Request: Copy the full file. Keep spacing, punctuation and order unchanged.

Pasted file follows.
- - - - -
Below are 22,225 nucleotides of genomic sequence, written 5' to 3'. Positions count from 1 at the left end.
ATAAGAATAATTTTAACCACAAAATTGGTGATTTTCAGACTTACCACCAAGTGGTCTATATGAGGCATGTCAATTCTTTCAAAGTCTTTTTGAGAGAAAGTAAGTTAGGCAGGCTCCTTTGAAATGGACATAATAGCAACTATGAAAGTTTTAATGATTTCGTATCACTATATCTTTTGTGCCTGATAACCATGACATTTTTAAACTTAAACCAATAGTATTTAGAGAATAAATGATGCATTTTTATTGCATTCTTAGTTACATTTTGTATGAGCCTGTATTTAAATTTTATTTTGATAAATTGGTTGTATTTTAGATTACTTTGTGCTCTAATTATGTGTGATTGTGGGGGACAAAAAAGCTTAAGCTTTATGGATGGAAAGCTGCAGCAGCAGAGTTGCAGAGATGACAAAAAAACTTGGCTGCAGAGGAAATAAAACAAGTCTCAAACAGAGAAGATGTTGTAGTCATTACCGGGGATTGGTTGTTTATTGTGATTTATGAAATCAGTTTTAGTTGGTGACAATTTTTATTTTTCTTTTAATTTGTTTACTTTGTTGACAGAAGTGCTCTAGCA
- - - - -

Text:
Below are 22,225 nucleotides of genomic sequence, written 5' to 3'. Positions count from 1 at the left end.
ATAAGAATAATTTTAACCACAAAATTGGTGATTTTCAGACTTACCACCAAGTGGTCTATATGAGGCATGTCAATTCTTTCAAAGTCTTTTTGAGAGAAAGTAAGTTAGGCAGGCTCCTTTGAAATGGACATAATAGCAACTATGAAAGTTTTAATGATTTCGTATCACTATATCTTTTGTGCCTGATAACCATGACATTTTTAAACTTAAACCAATAGTATTTAGAGAATAAATGATGCATTTTTATTGCATTCTTAGTTACATTTTGTATGAGCCTGTATTTAAATTTTATTTTGATAAATTGGTTGTATTTTAGATTACTTTGTGCTCTAATTATGTGTGATTGTGGGGGACAAAAAAGCTTAAGCTTTATGGATGGAAAGCTGCAGCAGCAGAGTTGCAGAGATGACAAAAAAACTTGGCTGCAGAGGAAATAAAACAAGTCTCAAACAGAGAAGATGTTGTAGTCATTACCGGGGATTGGTTGTTTATTGTGATTTATGAAATCAGTTTTAGTTGGTGACAATTTTTATTTTTCTTTTAATTTGTTTACTTTGTTGACAGAAGTGCTCTAGCA